I want to bring up our “10 Points You Need to Know Before Watching the Alabama Vs. Texas Game” article again not only because I’m a shameless promoter of our work but also someone who lacks, at 8:30 this Sunday morning of our Lord, an entirely original angle. So I’ll expand upon our Jake Bressler’s point about the “other” quarterback in the Alabama-Texas A&M game: A.J. McCarron*. Because here’s the thing: where Manziel’s performance in a 49-42 losing effort on Saturday was the equivalent of A$AP Rocky’s “Peso”–flashy and brash, but one or two components away from being perfect–McCarron was Nas’ “Represent”–cool, assured and a flawless example of what a performance in his field should be.
Alabama’s senior quarterback threw four touchdowns and zero interceptions for 334 yards. He completed nearly 69 percent of his passes, which included a nifty little flea-flicker to tie the game in the second quarter; however, all of this will be lost in the shuffle because, well, Manziel**.
The essence of the Alabama program under Nick Saban–which has been neutered to a bromide at this point–is that it’s become the platonic ideal of what a college football team should be. The sum of its parts is always more important than its parts, even if those parts are damn near platonic ideals themselves. McCarron’s one of those platonic parts, a 30-2, two-time national championship winning starter whose career touchdown-to-interception ratio is 18:3.
That’s unreal. If he wins another crystal trophy, he’ll have lead an era of Alabama football whose triumphs can only be matched by the 1934-36 Minnesota Gophers squads, who also won three national championships in a row. But he’s a Saban and Alabama man, content with hiding in the team’s shadow.
To close with another thing mentioned in our preview, Tinsley brought up Bear Bryant’s famous quote about Alabama’s football culture: “At Alabama, our players do not win Heisman Trophies, our teams win national championships.” I get that the Heisman is primarily a personality contest, based off who has the most “Peso”-like performances in a given season, but sometimes it’s the players like McCarron–forever chasing results on behalf of the team–who most deserve the individual glories.
– If Oregon ever gets down on itself during a game (not that I can see it happening anytime soon; they did just crush Tennessee 59-14), I can only imagine that the above clip is how Mark Helfrich approaches his halftime speeches. Also, Phil Knight is Hans. Phil Knight is always Hans.
– Oh Christ, Texas. A week after sh*tting down its leg in Provo and firing its defensive coordinator, the Longhorns didn’t bounce back, giving up 272 rushing yards and 449 total yards against No. 25 Ole Miss in a 44-23 loss. I’ve got a fork and some A-1 steak sauce to eat those words I put in our college football preview about Texas winning the Big 12.
– Briefly back to the ‘Bama-A&M game: the GIF above marked a great moment on the Internet yesterday. Yeldon did receive a 15-yard unsportsmanlike penalty for the act, though.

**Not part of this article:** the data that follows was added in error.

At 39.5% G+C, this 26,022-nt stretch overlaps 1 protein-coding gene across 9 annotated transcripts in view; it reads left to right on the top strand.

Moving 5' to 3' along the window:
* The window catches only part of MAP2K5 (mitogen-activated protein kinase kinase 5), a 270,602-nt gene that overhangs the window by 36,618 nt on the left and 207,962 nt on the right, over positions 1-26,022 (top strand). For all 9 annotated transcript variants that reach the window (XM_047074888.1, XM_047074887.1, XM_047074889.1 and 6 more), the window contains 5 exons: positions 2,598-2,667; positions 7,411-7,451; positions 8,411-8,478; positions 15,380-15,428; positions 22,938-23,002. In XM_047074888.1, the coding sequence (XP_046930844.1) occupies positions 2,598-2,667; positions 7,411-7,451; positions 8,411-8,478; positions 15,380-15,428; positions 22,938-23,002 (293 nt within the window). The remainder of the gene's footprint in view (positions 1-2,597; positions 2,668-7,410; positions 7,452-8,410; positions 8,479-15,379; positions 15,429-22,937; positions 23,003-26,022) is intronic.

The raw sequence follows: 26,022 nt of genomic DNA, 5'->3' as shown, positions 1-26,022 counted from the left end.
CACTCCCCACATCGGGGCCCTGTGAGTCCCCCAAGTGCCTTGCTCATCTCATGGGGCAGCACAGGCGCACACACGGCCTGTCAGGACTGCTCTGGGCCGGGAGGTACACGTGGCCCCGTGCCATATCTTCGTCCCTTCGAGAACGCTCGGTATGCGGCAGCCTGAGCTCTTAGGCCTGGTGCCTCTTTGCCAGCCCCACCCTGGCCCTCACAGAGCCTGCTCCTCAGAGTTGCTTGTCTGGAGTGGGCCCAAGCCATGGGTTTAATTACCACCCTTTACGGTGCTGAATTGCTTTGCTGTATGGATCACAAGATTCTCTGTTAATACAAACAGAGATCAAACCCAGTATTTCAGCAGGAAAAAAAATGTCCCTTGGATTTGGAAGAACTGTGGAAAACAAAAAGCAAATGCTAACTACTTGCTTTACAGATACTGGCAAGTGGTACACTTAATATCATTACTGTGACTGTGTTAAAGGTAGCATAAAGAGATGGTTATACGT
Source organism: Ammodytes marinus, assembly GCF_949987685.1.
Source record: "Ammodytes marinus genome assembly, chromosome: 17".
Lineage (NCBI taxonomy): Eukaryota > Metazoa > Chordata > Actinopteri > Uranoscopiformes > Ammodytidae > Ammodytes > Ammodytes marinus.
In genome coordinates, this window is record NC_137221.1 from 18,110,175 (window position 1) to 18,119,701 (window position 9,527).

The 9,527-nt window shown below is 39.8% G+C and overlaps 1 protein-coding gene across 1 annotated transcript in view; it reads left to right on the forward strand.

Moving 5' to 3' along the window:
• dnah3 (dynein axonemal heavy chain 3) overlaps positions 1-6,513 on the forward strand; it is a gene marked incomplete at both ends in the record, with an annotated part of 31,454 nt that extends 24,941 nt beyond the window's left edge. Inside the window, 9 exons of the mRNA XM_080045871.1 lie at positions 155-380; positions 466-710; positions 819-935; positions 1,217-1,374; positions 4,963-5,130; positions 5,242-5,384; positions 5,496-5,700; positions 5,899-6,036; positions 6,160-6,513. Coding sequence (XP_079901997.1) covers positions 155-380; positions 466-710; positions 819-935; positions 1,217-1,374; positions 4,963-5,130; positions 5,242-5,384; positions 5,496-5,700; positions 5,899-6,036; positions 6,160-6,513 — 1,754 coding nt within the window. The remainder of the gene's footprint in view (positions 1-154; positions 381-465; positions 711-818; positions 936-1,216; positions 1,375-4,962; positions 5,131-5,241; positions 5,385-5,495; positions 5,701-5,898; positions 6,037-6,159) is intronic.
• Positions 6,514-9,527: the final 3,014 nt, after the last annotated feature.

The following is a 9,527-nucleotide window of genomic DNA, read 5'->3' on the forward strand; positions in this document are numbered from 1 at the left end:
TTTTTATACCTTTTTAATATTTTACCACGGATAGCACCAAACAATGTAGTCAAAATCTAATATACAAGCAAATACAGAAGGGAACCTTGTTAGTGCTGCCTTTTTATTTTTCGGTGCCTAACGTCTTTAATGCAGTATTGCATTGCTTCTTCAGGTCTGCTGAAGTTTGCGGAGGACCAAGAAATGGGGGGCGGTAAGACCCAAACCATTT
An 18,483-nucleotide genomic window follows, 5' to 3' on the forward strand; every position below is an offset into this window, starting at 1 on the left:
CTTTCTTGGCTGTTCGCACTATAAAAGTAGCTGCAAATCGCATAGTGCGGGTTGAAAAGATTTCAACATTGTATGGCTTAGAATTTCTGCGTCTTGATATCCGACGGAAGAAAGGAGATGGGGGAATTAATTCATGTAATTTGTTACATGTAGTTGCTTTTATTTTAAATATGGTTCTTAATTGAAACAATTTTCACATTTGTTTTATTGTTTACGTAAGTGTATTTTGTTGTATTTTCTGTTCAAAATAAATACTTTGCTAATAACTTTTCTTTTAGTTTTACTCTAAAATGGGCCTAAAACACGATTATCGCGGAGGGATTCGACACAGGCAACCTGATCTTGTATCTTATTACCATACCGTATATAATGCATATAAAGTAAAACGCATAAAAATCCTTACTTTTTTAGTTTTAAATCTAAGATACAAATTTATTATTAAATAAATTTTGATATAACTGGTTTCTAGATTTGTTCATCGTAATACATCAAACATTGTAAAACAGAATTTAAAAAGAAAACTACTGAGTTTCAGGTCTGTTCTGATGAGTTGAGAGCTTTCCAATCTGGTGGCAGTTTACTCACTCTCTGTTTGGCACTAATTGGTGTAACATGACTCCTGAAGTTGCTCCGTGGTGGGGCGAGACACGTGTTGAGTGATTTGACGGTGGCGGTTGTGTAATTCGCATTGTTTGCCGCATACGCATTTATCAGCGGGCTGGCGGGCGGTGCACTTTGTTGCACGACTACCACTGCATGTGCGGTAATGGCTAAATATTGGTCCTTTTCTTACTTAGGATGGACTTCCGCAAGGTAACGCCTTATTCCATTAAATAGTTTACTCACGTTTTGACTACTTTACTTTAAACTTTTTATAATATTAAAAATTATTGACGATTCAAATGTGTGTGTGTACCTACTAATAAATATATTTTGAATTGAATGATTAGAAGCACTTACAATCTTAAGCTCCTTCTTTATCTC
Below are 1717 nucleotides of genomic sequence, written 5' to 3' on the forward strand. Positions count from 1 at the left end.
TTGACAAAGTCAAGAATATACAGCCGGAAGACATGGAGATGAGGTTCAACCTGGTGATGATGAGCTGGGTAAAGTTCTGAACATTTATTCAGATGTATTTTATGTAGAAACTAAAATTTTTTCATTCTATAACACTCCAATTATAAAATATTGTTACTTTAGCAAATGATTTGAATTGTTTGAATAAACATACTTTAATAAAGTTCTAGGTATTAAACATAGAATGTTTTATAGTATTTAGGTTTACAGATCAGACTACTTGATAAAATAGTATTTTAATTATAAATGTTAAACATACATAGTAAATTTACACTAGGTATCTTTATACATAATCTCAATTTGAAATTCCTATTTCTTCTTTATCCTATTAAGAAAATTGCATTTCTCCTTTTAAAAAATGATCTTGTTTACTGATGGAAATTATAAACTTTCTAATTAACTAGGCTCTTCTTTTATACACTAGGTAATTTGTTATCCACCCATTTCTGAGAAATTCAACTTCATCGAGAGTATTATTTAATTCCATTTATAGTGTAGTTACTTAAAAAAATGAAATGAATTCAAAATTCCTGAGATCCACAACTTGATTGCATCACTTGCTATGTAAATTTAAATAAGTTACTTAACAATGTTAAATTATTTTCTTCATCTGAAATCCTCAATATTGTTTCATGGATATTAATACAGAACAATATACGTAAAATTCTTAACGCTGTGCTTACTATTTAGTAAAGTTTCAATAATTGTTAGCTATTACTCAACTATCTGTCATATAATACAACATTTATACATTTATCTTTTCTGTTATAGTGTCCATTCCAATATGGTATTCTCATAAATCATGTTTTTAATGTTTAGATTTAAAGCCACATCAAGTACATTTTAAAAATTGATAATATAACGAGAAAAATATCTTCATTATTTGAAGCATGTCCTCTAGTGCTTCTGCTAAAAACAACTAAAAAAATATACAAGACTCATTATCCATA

– TEDDY BRIDGEWATER HEISMAN TROPHY WATCH: Louisville quarterback Bridgewater recorded a rather benign affair in a 27-13 win against in-state rivals Kentucky, putting up 285 total yards and one touchdown. Multiply both those numbers by five and you have everyone’s pregame expectations for Bridgewater against Kentucky. He’s obviously not living up to his talent.
– Minnesota head coach Jerry Kill suffered his fourth epileptic seizure in 22 games on the sidelines yesterday in a 29-12 victory over Western Illinois. Kill was carted off the field and was resting comfortably when the university issued a statement later Saturday afternoon. Here’s to hoping Kill’s healthy and able to continue coaching the Gophers, who have demonstrated considerable progression under the former Northern Illinois head coach since he took the reins in 2011.
– Some of you may or may not know that three of our college football writers–me, AJ and Alec Bojalad–attended and graduated from Ohio University in Athens. We stay up to date about Bobcats football, even if they play in the MAC. I figure I have the power to include this tidbit about Ohio’s win over Marshall because #YOLO. The Bobcats beat the Thundering Herd 34-31 in Athens (*sheds a single tear upon realizing that I don’t go there anymore*), marking the team’s third straight victory in the Battle of the Bell series. It’s Ohio’s first three-game winning streak against its Appalachian rivals since 1973-75.
Special thanks to Deadspin’s Tim Burke for always keeping Ohio U. alumni informed about the Bobcats’ exploits. Bobcats football: all bite, no hairball.
– In 144 seasons of fielding a football program, Rutgers had never retired a player’s number. That changed yesterday when the school retired former defensive lineman Eric LeGrand’s No. 52. LeGrand suffered a career-ending and life-altering injury in a 2010 game against Army when LeGrand was paralyzed while making a tackle. Watch LeGrand’s full speech to the Rutgers crowd below.
* – Quickly, though: Yosemite Sam’s footbawl-playin’ nephew, Johnny Manziel, had a good day in a loss to the Crimson Tide, accruing a princely 562 total yards and five touchdowns. He also had two interceptions, though (one of which was a pick-six), a small blemish in comparison to his 2012 outing. But the kid’s going to be alright. His afternoon did see him put up the second-most total yards in SEC history. It also doesn’t hurt that Drake was your personal cheerleader before the game.
** – Even CBS announcer Verne Lundquist couldn’t get Manziel off his mind. He mispronounced Alabama punter Cody Mandell’s name several times.